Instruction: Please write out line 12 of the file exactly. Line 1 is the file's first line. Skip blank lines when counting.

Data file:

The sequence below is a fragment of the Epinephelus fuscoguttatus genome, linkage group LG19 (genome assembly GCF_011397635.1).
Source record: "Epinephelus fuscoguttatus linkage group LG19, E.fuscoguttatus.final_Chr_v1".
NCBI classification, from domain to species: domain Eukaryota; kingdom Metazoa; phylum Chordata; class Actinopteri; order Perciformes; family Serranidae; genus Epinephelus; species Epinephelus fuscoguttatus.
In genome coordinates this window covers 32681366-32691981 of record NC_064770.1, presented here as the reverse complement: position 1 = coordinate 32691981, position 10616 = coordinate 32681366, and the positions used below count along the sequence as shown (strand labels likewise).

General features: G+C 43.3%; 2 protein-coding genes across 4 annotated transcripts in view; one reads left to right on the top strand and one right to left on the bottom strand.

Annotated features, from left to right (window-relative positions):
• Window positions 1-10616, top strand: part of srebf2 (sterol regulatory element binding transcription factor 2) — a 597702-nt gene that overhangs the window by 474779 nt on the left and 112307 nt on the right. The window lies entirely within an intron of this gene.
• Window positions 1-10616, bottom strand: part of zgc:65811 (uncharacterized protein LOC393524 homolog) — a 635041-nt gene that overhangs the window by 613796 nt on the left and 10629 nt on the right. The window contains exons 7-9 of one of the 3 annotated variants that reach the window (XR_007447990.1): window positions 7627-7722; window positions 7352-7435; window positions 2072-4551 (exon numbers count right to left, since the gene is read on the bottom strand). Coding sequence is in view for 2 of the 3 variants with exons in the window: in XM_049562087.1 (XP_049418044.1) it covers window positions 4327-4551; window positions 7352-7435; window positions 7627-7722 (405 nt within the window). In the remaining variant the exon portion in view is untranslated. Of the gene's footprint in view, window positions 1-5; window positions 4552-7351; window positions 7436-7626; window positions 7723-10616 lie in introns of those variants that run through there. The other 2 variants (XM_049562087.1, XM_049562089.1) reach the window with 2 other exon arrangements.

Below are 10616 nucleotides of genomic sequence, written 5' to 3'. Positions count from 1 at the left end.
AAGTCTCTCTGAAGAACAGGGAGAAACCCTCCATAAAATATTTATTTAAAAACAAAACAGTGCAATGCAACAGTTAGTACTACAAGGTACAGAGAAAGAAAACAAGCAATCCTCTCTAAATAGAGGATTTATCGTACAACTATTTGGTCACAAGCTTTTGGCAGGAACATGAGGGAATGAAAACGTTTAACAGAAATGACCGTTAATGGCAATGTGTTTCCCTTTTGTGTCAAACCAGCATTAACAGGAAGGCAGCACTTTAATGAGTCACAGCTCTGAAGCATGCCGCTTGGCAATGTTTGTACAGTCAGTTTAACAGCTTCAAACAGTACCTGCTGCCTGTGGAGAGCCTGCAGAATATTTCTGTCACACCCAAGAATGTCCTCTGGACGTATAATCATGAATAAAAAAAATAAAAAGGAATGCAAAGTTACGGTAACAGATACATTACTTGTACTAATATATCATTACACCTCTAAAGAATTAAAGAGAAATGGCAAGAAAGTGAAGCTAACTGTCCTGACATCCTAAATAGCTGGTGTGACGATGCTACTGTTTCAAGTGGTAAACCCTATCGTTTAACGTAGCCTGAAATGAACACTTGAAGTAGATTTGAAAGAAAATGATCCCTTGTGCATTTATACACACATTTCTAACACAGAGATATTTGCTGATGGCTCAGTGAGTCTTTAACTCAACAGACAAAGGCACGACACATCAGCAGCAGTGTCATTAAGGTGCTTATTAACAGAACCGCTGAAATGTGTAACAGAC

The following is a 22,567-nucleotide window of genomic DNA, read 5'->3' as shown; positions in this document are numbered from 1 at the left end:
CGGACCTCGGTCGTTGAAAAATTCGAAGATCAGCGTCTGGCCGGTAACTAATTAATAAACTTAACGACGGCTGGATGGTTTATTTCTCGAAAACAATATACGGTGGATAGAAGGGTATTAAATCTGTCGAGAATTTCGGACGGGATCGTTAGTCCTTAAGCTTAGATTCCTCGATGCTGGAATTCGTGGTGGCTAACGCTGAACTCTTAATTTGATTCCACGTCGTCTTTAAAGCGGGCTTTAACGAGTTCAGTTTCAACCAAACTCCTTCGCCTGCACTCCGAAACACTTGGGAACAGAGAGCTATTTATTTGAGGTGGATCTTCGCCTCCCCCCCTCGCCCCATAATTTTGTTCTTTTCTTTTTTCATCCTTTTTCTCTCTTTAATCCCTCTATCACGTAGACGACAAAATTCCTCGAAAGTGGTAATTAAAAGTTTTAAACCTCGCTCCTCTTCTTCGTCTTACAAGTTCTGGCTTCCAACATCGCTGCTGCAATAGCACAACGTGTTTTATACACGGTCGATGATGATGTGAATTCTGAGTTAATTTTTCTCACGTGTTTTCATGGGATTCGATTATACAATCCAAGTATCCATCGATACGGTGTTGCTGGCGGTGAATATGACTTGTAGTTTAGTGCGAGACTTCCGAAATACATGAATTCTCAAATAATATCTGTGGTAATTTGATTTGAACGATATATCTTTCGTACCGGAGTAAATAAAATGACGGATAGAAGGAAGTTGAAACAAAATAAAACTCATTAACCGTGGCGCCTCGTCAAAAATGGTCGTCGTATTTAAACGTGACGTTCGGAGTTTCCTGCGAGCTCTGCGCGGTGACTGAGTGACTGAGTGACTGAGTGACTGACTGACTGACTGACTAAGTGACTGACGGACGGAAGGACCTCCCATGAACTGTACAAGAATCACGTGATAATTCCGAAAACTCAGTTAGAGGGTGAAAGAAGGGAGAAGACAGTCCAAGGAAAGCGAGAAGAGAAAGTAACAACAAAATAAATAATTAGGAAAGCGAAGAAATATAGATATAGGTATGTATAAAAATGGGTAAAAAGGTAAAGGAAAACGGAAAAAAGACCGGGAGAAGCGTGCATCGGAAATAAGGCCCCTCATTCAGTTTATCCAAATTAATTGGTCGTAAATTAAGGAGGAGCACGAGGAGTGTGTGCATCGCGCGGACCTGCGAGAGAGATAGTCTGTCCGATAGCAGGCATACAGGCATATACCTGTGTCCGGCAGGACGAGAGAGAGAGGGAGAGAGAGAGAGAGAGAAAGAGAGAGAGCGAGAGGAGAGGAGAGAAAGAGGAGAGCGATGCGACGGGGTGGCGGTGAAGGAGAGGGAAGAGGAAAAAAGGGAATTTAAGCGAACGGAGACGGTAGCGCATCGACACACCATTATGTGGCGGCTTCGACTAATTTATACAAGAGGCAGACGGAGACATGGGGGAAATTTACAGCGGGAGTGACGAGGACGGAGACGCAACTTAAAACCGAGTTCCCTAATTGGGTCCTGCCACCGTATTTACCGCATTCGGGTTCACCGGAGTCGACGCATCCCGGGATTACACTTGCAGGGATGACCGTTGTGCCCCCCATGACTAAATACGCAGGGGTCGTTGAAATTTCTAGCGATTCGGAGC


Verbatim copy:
CGGACCTCGGTCGTTGAAAAATTCGAAGATCAGCGTCTGGCCGGTAACTAATTAATAAACTTAACGACGGCTGGATGGTTTATTTCTCGAAAACAATATACGGTGGATAGAAGGGTATTAAATCTGTCGAGAATTTCGGACGGGATCGTTAGTCCTTAAGCTTAGATTCCTCGATGCTGGAATTCGTGGTGGCTAACGCTGAACTCTTAATTTGATTCCACGTCGTCTTTAAAGCGGGCTTTAACGAGTTCAGTTTCAACCAAACTCCTTCGCCTGCACTCCGAAACACTTGGGAACAGAGAGCTATTTATTTGAGGTGGATCTTCGCCTCCCCCCCTCGCCCCATAATTTTGTTCTTTTCTTTTTTCATCCTTTTTCTCTCTTTAATCCCTCTATCACGTAGACGACAAAATTCCTCGAAAGTGGTAATTAAAAGTTTTAAACCTCGCTCCTCTTCTTCGTCTTACAAGTTCTGGCTTCCAACATCGCTGCTGCAATAGCACAACGTGTTTTATACACGGTCGATGATGATGTGAATTCTGAGTTAATTTTTCTCACGTGTTTTCATGGGATTCGATTATACAATCCAAGTATCCATCGATACGGTGTTGCTGGCGGTGAATATGACTTGTAGTTTAGTGCGAGACTTCCGAAATACATGAATTCTCAAATAATATCTGTGGTAATTTGATTTGAACGATATATCTTTCGTACCGGAGTAAATAAAATGACGGATAGAAGGAAGTTGAAACAAAATAAAACTCATTAACCGTGGCGCCTCGTCAAAAATGGTCGTCGTATTTAAACGTGACGTTCGGAGTTTCCTGCGAGCTCTGCGCGGTGACTGAGTGACTGAGTGACTGAGTGACTGACTGACTGACTGACTAAGTGACTGACGGACGGAAGGACCTCCCATGAACTGTACAAGAATCACGTGATAATTCCGAAAACTCAGTTAGAGGGTGAAAGAAGGGAGAAGACAGTCCAAGGAAAGCGAGAAGAGAAAGTAACAACAAAATAAATAATTAGGAAAGCGAAGAAATATAGATATAGGTATGTATAAAAATGGGTAAAAAGGTAAAGGAAAACGGAAAAAAGACCGGGAGAAGCGTGCATCGGAAATAAGGCCCCTCATTCAGTTTATCCAAATTAATTGGTCGTAAATTAAGGAGGAGCACGAGGAGTGTGTGCATCGCGCGGACCTGCGAGAGAGATAGTCTGTCCGATAGCAGGCATACAGGCATATACCTGTGTCCGGCAGGACGAGAGAGAGAGGGAGAGAGAGAGAGAGAGAAAGAGAGAGAGCGAGAGGAGAGGAGAGAAAGAGGAGAGCGATGCGACGGGGTGGCGGTGAAGGAGAGGGAAGAGGAAAAAAGGGAATTTAAGCGAACGGAGACGGTAGCGCATCGACACACCATTATGTGGCGGCTTCGACTAATTTATACAAGAGGCAGACGGAGACATGGGGGAAATTTACAGCGGGAGTGACGAGGACGGAGACGCAACTTAAAACCGAGTTCCCTAATTGGGTCCTGCCACCGTATTTACCGCATTCGGGTTCACCGGAGTCGACGCATCCCGGGATTACACTTGCAGGGATGACCGTTGTGCCCCCCATGACTAAATACGCAGGGGTCGTTGAAATTTCTAGCGATTCGGAGC